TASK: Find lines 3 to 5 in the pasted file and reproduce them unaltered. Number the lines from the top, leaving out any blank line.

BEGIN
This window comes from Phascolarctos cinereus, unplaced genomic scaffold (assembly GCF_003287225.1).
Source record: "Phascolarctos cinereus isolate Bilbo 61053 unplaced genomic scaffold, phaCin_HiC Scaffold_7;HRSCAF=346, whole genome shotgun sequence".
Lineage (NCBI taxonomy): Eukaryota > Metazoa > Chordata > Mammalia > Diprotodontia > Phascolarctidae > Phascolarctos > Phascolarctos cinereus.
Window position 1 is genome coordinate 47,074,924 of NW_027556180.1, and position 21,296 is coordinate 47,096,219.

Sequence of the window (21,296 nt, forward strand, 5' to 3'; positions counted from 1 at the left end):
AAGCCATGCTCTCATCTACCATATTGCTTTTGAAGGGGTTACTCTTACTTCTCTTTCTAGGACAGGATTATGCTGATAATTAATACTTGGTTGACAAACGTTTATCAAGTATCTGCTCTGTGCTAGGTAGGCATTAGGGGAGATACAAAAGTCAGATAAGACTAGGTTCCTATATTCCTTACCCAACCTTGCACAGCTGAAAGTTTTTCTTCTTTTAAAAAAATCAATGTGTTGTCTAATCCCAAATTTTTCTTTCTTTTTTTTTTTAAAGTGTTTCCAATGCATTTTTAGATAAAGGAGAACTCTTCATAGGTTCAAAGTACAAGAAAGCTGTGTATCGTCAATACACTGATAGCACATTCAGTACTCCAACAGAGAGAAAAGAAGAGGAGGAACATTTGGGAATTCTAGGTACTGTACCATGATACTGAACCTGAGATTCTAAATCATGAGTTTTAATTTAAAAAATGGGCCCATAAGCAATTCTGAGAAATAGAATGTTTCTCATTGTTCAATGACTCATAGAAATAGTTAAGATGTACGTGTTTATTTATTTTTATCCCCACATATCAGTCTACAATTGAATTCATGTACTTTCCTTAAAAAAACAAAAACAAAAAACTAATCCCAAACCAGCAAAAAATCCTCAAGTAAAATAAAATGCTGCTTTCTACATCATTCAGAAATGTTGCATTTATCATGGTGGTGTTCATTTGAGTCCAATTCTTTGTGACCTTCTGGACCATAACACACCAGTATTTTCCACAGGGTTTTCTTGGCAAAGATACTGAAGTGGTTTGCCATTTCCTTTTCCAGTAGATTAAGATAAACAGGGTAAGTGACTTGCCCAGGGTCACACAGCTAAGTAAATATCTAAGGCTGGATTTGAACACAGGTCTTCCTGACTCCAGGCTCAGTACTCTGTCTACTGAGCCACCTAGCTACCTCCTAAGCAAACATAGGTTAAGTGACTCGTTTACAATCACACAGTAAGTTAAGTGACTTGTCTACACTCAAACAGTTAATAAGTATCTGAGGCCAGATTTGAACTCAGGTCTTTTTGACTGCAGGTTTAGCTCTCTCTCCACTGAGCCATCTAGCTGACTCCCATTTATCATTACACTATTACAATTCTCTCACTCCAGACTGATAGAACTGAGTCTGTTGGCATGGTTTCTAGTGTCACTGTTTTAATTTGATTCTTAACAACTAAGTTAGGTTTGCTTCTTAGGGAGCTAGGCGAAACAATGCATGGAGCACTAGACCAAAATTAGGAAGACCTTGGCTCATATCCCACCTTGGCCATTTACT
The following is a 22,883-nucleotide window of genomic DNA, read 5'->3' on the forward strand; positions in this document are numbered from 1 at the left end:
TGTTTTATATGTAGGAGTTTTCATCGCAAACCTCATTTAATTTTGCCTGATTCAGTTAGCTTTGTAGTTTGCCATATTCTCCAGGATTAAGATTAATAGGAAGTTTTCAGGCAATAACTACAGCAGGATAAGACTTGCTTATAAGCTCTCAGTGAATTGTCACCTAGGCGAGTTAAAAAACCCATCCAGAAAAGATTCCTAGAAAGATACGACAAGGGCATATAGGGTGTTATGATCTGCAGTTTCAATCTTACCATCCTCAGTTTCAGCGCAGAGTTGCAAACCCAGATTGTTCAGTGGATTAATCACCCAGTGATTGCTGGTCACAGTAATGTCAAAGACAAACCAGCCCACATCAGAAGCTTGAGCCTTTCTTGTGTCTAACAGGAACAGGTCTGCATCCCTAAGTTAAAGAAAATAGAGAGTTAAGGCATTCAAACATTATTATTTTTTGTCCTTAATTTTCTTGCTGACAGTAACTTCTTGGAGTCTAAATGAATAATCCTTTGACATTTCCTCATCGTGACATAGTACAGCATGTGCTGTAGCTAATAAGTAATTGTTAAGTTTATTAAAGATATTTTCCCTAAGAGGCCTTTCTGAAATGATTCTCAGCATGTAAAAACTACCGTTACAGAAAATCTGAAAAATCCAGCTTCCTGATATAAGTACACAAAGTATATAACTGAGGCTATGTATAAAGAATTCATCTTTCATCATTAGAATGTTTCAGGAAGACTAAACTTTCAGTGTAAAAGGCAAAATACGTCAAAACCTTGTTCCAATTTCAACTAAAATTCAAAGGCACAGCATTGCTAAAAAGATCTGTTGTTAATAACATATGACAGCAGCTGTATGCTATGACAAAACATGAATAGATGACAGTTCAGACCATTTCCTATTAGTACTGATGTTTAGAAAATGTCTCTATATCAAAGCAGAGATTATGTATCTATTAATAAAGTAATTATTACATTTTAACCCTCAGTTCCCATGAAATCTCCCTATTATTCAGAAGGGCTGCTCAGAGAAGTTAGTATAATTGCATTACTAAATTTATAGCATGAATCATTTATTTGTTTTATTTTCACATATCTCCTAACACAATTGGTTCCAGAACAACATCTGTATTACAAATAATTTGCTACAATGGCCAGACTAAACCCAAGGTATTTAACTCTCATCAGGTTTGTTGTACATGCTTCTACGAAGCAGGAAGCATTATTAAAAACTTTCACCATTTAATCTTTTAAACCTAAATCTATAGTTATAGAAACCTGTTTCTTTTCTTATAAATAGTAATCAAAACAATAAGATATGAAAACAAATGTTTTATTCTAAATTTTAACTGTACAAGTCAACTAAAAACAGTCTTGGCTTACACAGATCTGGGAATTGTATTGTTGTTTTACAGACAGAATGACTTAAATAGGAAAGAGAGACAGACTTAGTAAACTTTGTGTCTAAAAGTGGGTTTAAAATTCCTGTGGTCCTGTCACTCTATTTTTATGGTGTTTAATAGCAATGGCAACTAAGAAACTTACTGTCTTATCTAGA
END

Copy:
Lineage (NCBI taxonomy): Eukaryota > Metazoa > Chordata > Mammalia > Diprotodontia > Phascolarctidae > Phascolarctos > Phascolarctos cinereus.
Window position 1 is genome coordinate 47,074,924 of NW_027556180.1, and position 21,296 is coordinate 47,096,219.

Sequence of the window (21,296 nt, forward strand, 5' to 3'; positions counted from 1 at the left end):